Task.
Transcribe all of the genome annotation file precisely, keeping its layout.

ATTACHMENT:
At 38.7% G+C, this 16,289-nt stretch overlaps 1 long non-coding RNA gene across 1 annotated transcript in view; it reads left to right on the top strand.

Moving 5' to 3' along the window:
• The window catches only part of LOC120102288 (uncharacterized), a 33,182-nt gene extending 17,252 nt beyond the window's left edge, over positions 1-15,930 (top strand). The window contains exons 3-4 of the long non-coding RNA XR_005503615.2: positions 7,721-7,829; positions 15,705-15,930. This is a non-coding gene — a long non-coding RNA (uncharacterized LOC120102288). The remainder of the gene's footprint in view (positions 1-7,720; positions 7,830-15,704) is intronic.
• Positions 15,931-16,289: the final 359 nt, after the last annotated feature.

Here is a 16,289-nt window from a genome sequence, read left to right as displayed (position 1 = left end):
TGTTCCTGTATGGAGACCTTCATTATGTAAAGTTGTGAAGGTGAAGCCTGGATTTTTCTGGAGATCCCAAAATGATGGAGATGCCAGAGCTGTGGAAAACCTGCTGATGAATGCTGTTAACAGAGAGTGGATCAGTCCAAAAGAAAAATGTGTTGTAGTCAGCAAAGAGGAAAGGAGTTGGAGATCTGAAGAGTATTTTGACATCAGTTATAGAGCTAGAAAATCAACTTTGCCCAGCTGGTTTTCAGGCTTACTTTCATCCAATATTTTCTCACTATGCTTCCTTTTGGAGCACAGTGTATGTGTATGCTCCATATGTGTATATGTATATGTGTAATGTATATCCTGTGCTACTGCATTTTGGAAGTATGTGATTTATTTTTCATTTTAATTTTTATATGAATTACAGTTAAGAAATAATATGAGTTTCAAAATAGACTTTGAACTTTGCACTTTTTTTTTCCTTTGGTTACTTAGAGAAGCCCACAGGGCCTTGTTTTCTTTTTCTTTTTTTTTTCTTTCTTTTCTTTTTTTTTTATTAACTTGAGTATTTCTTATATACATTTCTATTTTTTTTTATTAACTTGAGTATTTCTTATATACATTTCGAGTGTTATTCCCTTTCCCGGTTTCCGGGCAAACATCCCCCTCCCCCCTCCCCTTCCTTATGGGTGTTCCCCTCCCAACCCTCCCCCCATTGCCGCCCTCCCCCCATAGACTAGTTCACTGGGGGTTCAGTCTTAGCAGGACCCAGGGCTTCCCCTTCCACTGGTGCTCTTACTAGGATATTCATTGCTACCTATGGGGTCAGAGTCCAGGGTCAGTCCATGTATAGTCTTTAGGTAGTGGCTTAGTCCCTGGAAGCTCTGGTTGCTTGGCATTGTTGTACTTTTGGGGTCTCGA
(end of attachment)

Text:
At 38.7% G+C, this 16,289-nt stretch overlaps 1 long non-coding RNA gene across 1 annotated transcript in view; it reads left to right on the top strand.

Moving 5' to 3' along the window:
• The window catches only part of LOC120102288 (uncharacterized), a 33,182-nt gene extending 17,252 nt beyond the window's left edge, over positions 1-15,930 (top strand). The window contains exons 3-4 of the long non-coding RNA XR_005503615.2: positions 7,721-7,829; positions 15,705-15,930. This is a non-coding gene — a long non-coding RNA (uncharacterized LOC120102288). The remainder of the gene's footprint in view (positions 1-7,720; positions 7,830-15,704) is intronic.
• Positions 15,931-16,289: the final 359 nt, after the last annotated feature.

Here is a 16,289-nt window from a genome sequence, read left to right as displayed (position 1 = left end):
TGTTCCTGTATGGAGACCTTCATTATGTAAAGTTGTGAAGGTGAAGCCTGGATTTTTCTGGAGATCCCAAAATGATGGAGATGCCAGAGCTGTGGAAAACCTGCTGATGAATGCTGTTAACAGAGAGTGGATCAGTCCAAAAGAAAAATGTGTTGTAGTCAGCAAAGAGGAAAGGAGTTGGAGATCTGAAGAGTATTTTGACATCAGTTATAGAGCTAGAAAATCAACTTTGCCCAGCTGGTTTTCAGGCTTACTTTCATCCAATATTTTCTCACTATGCTTCCTTTTGGAGCACAGTGTATGTGTATGCTCCATATGTGTATATGTATATGTGTAATGTATATCCTGTGCTACTGCATTTTGGAAGTATGTGATTTATTTTTCATTTTAATTTTTATATGAATTACAGTTAAGAAATAATATGAGTTTCAAAATAGACTTTGAACTTTGCACTTTTTTTTTCCTTTGGTTACTTAGAGAAGCCCACAGGGCCTTGTTTTCTTTTTCTTTTTTTTTTCTTTCTTTTCTTTTTTTTTTATTAACTTGAGTATTTCTTATATACATTTCTATTTTTTTTTATTAACTTGAGTATTTCTTATATACATTTCGAGTGTTATTCCCTTTCCCGGTTTCCGGGCAAACATCCCCCTCCCCCCTCCCCTTCCTTATGGGTGTTCCCCTCCCAACCCTCCCCCCATTGCCGCCCTCCCCCCATAGACTAGTTCACTGGGGGTTCAGTCTTAGCAGGACCCAGGGCTTCCCCTTCCACTGGTGCTCTTACTAGGATATTCATTGCTACCTATGGGGTCAGAGTCCAGGGTCAGTCCATGTATAGTCTTTAGGTAGTGGCTTAGTCCCTGGAAGCTCTGGTTGCTTGGCATTGTTGTACTTTTGGGGTCTCGA